Battle of the Dashboards: TweetDeck vs. HootSuite

By Rachel Ramsey May 30, 2013

Consumers interact with brands now more than ever and there is a huge player to thank: social media. On Vine, Twitter, Facebook, Pinterest, Instagram, Tumblr, YouTube and more, companies are accumulating thousands of followers and in turn, an enormous opportunity to grow their customer base and relationships.

If you’ve been in the space for quite some time now, you’ve come across two prominent names when it comes to managing social media: HootSuite and TweetDeck. HootSuite boasts users such as McDonalds and Virgin, and TweetDeck counts Yahoo and Nestle among its supporters. These dashboards help with managing different accounts, scheduling posts, analyzing metrics and more. I’ve used both, and in light of HootSuite launching its new security services, I felt it was the right time to offer a breakdown of these two platforms and hopefully help make your decision a little easier and more informed when it comes to selecting the dashboard to manage your social media. 

Image via Sociable Blog

Round 1: Cost

HootSuite

HootSuite offers a free and paid version (HootSuite Pro). I’m going to jump the gun and offer a disclaimer on this battle – the free versions are pretty much a tie. It’s HootSuite’s paid version that really offers an edge over TweetDeck.

HootSuite Pro offers a lot more capabilities and features, including an unlimited number of social network accounts, Google Analytics, Facebook Insights, app directory, unlimited RSS feeds, up to two users, influence scores and the option to opt out of ads for $9.99 per month. There are even more features that can be added on for additional prices, such as vanity URLs, analytics points, archiving, HootSuite University, more users and HootCare.

TweetDeck

TweetDeck is a free Web platform. Unlike HootSuite, you can only manage different Twitter accounts in the multicolumn interface.

Round 2: Managing Multiple Accounts

HootSuite

HootSuite allows users to add Twitter, Facebook, Google+, LinkedIn, Foursquare, WordPress, MySpace and mixi accounts. (You only get to choose five accounts on the free version.) You can organize these tabs by the different accounts and then have multiple columns and streams in each. HootSuite’s free version allows users to manage up to five social profiles, customize different columns and post and schedule messages to different accounts. You can add streams by different functions based on the network.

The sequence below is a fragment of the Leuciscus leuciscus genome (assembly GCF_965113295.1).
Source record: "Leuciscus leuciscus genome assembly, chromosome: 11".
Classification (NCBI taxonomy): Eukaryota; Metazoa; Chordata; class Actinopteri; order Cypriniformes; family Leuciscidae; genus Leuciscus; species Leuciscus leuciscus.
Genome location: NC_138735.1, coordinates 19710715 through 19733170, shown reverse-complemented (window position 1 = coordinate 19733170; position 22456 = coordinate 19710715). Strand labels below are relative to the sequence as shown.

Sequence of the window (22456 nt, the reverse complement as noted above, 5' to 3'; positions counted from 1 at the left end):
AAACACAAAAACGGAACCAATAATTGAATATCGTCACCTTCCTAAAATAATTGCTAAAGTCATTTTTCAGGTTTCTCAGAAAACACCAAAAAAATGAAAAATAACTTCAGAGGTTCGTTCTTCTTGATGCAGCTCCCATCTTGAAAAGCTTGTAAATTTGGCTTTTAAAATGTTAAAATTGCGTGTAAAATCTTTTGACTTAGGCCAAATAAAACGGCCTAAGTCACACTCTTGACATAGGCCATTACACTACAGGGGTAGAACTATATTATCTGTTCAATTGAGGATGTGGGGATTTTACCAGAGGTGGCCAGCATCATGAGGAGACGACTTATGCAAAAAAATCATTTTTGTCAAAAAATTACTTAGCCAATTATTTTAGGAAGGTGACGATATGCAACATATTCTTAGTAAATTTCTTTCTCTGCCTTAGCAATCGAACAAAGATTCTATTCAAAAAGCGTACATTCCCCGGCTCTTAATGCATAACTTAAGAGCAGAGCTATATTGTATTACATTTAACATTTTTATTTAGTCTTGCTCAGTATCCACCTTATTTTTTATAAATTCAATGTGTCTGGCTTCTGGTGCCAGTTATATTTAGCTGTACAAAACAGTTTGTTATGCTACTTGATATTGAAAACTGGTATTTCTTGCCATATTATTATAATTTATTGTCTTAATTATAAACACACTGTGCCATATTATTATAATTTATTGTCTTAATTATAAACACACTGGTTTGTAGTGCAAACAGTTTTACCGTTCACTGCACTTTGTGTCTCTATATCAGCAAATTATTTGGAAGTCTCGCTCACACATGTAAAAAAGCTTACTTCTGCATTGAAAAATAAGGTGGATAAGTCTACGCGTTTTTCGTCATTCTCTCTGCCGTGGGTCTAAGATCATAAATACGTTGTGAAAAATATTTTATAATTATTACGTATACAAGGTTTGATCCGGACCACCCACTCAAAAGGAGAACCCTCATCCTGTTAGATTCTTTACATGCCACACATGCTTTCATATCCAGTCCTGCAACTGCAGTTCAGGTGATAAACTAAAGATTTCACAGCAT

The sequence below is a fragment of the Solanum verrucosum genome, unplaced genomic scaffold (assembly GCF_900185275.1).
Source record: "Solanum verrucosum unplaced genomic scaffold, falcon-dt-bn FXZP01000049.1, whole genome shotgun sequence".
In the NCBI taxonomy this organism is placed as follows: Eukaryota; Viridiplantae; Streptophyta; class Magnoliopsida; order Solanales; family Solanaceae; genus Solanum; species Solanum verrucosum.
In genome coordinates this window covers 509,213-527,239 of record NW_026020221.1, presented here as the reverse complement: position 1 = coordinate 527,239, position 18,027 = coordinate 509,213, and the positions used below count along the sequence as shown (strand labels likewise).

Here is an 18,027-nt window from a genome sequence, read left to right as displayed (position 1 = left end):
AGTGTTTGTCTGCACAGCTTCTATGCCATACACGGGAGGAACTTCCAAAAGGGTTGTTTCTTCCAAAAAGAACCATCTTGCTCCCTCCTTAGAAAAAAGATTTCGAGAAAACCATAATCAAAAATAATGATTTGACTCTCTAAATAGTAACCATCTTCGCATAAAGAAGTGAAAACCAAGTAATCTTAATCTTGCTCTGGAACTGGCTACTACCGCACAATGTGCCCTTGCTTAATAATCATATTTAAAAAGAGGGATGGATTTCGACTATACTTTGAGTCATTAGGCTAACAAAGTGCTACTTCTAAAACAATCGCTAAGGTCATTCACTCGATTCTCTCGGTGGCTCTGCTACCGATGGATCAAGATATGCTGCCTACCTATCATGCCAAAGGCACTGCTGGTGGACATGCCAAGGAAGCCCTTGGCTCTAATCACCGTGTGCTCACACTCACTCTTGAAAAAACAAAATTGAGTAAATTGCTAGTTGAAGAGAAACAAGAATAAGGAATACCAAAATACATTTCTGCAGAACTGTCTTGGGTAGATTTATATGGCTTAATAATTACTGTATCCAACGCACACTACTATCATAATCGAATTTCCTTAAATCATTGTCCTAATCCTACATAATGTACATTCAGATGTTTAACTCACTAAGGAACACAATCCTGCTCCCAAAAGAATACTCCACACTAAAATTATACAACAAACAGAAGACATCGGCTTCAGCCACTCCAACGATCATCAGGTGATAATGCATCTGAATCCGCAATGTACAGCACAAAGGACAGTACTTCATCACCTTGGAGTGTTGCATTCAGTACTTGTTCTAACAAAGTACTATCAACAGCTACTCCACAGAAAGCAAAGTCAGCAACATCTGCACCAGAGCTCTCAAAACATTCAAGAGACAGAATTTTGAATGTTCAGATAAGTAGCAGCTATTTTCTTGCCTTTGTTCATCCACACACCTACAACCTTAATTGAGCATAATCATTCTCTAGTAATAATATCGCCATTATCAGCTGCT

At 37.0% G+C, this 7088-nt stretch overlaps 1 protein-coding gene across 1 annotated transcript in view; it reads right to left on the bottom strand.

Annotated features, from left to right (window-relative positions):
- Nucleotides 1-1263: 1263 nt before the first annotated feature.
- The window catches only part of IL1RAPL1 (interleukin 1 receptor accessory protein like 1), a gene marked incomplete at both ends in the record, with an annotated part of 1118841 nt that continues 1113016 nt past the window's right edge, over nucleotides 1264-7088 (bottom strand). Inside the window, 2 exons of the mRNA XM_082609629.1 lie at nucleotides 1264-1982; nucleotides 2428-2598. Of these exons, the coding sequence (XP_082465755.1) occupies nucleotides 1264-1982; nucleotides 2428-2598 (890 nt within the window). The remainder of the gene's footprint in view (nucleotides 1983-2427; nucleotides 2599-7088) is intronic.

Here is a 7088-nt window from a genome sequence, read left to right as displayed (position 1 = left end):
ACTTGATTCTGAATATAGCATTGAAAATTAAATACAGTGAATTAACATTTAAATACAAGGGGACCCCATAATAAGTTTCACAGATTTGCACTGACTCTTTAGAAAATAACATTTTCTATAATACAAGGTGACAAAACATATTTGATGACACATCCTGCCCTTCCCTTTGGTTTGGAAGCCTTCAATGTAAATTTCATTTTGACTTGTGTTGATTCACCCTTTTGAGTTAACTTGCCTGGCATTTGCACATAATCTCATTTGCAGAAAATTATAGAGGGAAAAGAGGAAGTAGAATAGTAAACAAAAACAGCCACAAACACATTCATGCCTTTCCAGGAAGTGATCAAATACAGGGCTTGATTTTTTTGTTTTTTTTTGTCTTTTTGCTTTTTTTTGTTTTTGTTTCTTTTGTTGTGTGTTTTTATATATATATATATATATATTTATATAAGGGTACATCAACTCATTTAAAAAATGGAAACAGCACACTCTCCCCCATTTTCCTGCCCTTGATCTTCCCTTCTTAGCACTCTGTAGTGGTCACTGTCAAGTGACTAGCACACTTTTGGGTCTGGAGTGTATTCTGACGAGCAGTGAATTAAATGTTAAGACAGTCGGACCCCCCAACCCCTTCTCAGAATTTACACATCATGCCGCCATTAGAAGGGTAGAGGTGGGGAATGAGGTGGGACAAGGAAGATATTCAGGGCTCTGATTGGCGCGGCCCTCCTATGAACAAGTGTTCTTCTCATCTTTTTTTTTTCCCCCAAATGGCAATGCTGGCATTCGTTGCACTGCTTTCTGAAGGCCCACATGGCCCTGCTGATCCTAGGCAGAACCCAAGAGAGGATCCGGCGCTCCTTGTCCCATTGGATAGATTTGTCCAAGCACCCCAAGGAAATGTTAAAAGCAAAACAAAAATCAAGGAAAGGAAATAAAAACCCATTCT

TweetDeck

TweetDeck is purely for Twitter account management – it used to integrate Facebook accounts, but recently took away that option on May 7. You can organize the columns by timeline, interactions, mentions, followers, messages, search, lists, trends, favorites, scheduled, inbox and activity.

Round 3: User Interface

HootSuite

The difference between the interfaces on HootSuite and TweetDeck reminds me of the difference between Windows 2000 and Windows XP, and Android and iOS – they offer similar features and functions, but one is just more attractive. This is not HootSuite. At first glance, the interface can seem a little overwhelming, but is easy to manage after getting used to it. I’m not a big fan of retweeting on HootSuite either; it automatically modifies it as a RT instead of actually retweeting.

TweetDeck

TweetDeck is just cleaner than HootSuite. You can customize your dashboard by color theme (dark or light), column size (narrow, medium or wide) and font size (smallest, small, medium, large or largest). The interface combines all of your accounts into one window to scroll back and forth through (as opposed to HootSuite’s tabbed interface).

The Results

It really depends on what you’re looking for out of a social media management tool. I use TweetDeck regularly because I’m mostly monitoring Twitter for work and personal use – my Instagram, Pinterest, Facebook, LinkedIn and other accounts are all personal. For enterprises, brands and organization managers, HootSuite has a lot more to offer. Not only can you manage multiple accounts in a single location, there are so many features and capabilities offered for posting and analyzing social media campaigns. It costs a little bit of money, but with more than 58 million Americans alone utilizing social media multiple times a day, including your customers, many consider it worth the price.




Edited by Rory J. Thompson

TechZone360 Web Editor

SHARE THIS ARTICLE
Related Articles

Mist Applies AI to Improve Wi-Fi

By: Paula Bernier    11/9/2017

Mist has created an AI-driven wireless platform that puts the user and his or mobile device at the heart of the wireless network. Combining machine le…

Read More

International Tech Innovation Growing, Says Consumer Technology Association

By: Doug Mohney    11/8/2017

The Consumer Technology Association (CTA) is best known for the world's largest trade event, but the organization's reach is growing far beyond the CE…

Read More

Broadcom Makes Unsolicited $130B Bid for Qualcomm

By: Paula Bernier    11/6/2017

In what could result in the biggest tech deal in history, semiconductor company Broadcom has made an offer to buy Qualcomm for a whopping $130 billion…

Read More

How Google's 'Moonshot' Could Benefit Industrial Markets

By: Kayla Matthews    10/30/2017

The term "moonshot" encapsulates the spirit of technological achievement: an accomplishment so ambitious, so improbable, that it's equivalent to sendi…

Read More

After Cisco/Broadsoft, Who's Next for M&A?

By: Doug Mohney    10/27/2017

Cisco's trail of acquisition tears over the decades includes the Flip video camera, Cerent, Scientific Atlantic, Linksys, and a couple of others. The …

Read More